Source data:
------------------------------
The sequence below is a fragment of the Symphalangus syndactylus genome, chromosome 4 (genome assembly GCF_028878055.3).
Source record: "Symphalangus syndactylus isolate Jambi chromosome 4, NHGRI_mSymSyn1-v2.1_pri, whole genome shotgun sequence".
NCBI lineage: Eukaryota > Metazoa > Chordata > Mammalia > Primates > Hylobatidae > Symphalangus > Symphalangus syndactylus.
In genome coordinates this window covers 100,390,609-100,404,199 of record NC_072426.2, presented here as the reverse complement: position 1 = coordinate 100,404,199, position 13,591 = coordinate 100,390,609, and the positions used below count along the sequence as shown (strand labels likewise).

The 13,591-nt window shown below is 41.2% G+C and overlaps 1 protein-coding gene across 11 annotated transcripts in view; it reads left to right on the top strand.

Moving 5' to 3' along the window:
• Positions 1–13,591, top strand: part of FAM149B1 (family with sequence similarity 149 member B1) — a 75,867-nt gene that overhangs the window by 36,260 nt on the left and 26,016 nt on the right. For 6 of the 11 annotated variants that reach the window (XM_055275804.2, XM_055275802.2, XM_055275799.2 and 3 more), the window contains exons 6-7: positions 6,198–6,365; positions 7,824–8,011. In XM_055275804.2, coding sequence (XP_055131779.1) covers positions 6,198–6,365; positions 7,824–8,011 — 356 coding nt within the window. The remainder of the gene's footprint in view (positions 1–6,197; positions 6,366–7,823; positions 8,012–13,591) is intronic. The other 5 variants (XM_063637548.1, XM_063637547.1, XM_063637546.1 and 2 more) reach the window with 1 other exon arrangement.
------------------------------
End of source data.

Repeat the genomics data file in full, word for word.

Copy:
The sequence below is a fragment of the Symphalangus syndactylus genome, chromosome 4 (genome assembly GCF_028878055.3).
Source record: "Symphalangus syndactylus isolate Jambi chromosome 4, NHGRI_mSymSyn1-v2.1_pri, whole genome shotgun sequence".
NCBI lineage: Eukaryota > Metazoa > Chordata > Mammalia > Primates > Hylobatidae > Symphalangus > Symphalangus syndactylus.
In genome coordinates this window covers 100,390,609-100,404,199 of record NC_072426.2, presented here as the reverse complement: position 1 = coordinate 100,404,199, position 13,591 = coordinate 100,390,609, and the positions used below count along the sequence as shown (strand labels likewise).

The 13,591-nt window shown below is 41.2% G+C and overlaps 1 protein-coding gene across 11 annotated transcripts in view; it reads left to right on the top strand.

Moving 5' to 3' along the window:
• Positions 1–13,591, top strand: part of FAM149B1 (family with sequence similarity 149 member B1) — a 75,867-nt gene that overhangs the window by 36,260 nt on the left and 26,016 nt on the right. For 6 of the 11 annotated variants that reach the window (XM_055275804.2, XM_055275802.2, XM_055275799.2 and 3 more), the window contains exons 6-7: positions 6,198–6,365; positions 7,824–8,011. In XM_055275804.2, coding sequence (XP_055131779.1) covers positions 6,198–6,365; positions 7,824–8,011 — 356 coding nt within the window. The remainder of the gene's footprint in view (positions 1–6,197; positions 6,366–7,823; positions 8,012–13,591) is intronic. The other 5 variants (XM_063637548.1, XM_063637547.1, XM_063637546.1 and 2 more) reach the window with 1 other exon arrangement.